"I also had an opportunity first-hand to see the cramped quarters which these people were in and, believe me, it certainly had an impact on me, there is absolutely no doubt about it.

The other thing, as I said before, Mr. Speaker, there has been a request for over $4 million for this particular clinic. We do have scarce funds in government. We are trying to be fiscally prudent and not waste money, not the extravagance that was carried on by previous governments with the Cabinet ministers and everybody flying all over the world at considerable expense. If they had been conservative in the money ..."

After acknowledging that he knew exactly how bad things were, the Premier then tries to pretend that all the money he brought back from Ottawa has disappeared. We are somehow in a time warp transported back to last spring. The problem for the Premier is that we attended the news conference, read the news reports and saw the TV ads about your great victory.

The Premier's comments quoted above are nothing less than a shameful attempt at obfuscation, a close cousin of deceit.

Then, there is the issue of John Ottenheimer's visit to the area for a first-hand look. This was the Day One government political response. It was an attempt to get the issue off the screen by expressing shock and taking seemingly spontaneous action - "it is so serious and shocking and cancer is so important, the Premier is putting the minister on a bus today". That served only to raise expectations which then had to be dampened. Hence the efforts on Wednesday at deflection.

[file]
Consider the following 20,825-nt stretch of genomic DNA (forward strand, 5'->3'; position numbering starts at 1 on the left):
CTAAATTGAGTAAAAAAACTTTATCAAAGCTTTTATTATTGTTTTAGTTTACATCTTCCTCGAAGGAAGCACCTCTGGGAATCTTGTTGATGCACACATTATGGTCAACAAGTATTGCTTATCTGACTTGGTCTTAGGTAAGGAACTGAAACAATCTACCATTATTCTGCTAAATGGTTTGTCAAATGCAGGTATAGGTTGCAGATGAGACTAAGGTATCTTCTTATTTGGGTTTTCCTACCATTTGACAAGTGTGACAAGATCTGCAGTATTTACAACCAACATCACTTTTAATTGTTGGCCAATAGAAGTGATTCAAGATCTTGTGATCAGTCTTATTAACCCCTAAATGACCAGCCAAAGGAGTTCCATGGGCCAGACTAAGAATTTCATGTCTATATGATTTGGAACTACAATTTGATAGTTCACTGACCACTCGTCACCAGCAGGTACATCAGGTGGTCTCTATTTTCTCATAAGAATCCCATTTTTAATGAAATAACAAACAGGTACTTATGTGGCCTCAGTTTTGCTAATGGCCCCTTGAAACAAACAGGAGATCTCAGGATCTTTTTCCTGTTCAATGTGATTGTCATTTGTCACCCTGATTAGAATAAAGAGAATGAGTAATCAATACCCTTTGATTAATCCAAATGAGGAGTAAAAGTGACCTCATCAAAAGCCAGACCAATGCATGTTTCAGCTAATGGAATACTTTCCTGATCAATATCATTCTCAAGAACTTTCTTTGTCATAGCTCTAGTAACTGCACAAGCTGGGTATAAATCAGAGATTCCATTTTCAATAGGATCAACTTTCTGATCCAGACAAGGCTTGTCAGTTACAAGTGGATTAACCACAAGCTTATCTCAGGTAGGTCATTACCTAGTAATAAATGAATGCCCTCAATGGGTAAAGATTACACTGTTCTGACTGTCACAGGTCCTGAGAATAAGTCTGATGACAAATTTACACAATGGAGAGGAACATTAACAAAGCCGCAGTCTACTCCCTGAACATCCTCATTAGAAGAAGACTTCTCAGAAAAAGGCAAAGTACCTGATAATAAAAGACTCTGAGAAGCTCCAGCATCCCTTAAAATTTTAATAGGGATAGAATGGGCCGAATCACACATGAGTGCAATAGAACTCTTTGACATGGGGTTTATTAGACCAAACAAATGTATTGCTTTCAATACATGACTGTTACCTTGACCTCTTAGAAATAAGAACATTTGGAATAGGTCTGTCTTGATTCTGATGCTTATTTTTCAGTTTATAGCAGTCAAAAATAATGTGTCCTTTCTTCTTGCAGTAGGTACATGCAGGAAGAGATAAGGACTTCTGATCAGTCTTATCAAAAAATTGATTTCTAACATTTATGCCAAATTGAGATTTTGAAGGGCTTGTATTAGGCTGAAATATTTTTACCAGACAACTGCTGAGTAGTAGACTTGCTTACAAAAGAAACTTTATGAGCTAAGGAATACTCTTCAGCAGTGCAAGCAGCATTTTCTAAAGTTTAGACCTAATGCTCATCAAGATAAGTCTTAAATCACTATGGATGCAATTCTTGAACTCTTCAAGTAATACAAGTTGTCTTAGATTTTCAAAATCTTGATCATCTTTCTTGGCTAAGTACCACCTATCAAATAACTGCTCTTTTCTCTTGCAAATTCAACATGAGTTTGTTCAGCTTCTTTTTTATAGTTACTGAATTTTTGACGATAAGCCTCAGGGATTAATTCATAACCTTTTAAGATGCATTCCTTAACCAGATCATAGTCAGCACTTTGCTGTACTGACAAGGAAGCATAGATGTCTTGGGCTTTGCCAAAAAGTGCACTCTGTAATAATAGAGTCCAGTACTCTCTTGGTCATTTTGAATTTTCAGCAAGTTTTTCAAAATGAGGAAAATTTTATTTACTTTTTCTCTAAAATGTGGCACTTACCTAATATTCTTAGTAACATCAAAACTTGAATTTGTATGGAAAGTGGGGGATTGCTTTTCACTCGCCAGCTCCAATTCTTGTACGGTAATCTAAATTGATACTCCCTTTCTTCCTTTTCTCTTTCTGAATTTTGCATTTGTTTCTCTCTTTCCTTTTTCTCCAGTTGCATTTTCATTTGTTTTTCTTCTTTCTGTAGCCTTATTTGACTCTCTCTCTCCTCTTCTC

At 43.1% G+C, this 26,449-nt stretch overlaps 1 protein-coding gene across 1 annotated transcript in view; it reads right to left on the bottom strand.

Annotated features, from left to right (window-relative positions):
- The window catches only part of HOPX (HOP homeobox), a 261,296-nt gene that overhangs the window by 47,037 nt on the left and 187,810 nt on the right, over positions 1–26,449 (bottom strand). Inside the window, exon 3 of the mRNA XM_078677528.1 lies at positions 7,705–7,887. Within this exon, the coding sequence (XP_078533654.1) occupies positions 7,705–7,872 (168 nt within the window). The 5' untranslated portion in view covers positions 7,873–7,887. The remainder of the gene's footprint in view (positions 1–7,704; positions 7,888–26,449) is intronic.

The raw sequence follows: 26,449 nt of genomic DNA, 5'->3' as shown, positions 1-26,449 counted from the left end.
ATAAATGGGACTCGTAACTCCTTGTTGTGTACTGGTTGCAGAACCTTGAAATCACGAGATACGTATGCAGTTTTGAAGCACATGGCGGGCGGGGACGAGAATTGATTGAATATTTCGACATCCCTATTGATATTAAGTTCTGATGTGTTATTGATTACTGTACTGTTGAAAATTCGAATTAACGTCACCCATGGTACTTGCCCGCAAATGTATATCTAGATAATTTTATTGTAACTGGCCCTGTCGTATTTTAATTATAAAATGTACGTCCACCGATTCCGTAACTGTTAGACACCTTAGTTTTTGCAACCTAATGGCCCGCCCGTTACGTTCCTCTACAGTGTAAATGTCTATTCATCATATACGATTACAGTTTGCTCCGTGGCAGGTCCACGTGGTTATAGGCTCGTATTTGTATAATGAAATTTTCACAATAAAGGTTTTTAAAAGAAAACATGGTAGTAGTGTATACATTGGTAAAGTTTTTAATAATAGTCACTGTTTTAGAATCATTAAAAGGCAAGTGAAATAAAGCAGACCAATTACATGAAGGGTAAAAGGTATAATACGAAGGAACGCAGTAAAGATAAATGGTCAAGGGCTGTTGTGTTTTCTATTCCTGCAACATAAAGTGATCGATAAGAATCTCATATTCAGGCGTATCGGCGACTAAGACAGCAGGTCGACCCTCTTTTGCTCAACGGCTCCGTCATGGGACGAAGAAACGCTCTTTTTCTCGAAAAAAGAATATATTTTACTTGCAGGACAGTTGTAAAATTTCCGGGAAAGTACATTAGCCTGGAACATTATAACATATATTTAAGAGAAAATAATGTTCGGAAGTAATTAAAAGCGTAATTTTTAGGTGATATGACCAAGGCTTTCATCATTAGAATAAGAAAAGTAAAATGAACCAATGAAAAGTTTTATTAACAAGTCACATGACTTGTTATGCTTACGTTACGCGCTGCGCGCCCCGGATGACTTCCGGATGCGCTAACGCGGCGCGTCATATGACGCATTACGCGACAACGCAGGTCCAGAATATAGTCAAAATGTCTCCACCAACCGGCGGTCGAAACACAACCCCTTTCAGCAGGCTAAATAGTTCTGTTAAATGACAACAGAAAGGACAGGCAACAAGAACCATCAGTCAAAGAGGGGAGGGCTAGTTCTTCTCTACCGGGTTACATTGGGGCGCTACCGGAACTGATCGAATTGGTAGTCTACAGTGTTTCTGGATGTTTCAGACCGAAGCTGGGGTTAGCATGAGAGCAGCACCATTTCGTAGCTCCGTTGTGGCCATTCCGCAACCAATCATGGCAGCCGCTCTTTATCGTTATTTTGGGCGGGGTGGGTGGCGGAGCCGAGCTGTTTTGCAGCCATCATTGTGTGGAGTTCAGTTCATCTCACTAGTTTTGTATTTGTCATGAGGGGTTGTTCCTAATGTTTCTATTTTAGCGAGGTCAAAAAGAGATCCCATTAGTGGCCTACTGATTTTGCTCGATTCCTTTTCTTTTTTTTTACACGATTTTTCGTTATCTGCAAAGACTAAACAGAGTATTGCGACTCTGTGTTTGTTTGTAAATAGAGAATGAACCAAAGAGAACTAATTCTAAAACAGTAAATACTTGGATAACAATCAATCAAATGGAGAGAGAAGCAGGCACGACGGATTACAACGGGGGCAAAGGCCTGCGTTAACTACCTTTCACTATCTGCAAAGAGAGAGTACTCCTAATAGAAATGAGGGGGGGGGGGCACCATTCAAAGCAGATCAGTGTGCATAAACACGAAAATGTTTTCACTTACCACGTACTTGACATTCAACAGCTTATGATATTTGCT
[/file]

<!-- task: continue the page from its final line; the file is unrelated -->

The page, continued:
But it turns out that Ottenheimer's sojourn in central is not in response to the clinic issue at all. Turns out he was already going to open a new dialysis unit. This will be a side trip.

Oh. I see.

And when all else failed, the Premier fell back on the old stand-by: "We had to clean up the mess left by that crowd on the Other Side, who didn't deal with this issue anyways when they were here."

After riding so high in the polls and after seeming to have mastered finally the political craft, on the second day of the Cancer Clinic Crisis, the Premier and his ministers are flopping around for some plausible response. Their political staff remains apparently so inept or unaware that they either never anticipated this issue arising or they can't figure out a good response. Fire the lot and send them packing with the same crowd that wrote the hideous speech in January last year.
Here's a novel idea: how about telling people the truth?

To govern is to choose. That's a "gimme". So the choice was made, Premier Williams and you made it.

To govern is also to be accountable to the voters.

To be accountable, the Premier need only explain why government chose not to build a cancer clinic that they all knew about. It's much simpler than the nonsense in which the Premier and other ministers are now engaged.

If the reasons were sound, if the judgment was clear, then the Premier need worry about nothing.

But here's the other side of it, Premier Williams, in case you want to take advice from someone else and keep on your current course:

In politics, you can only shoot yourself in the foot so many times before someone takes the gun away from you.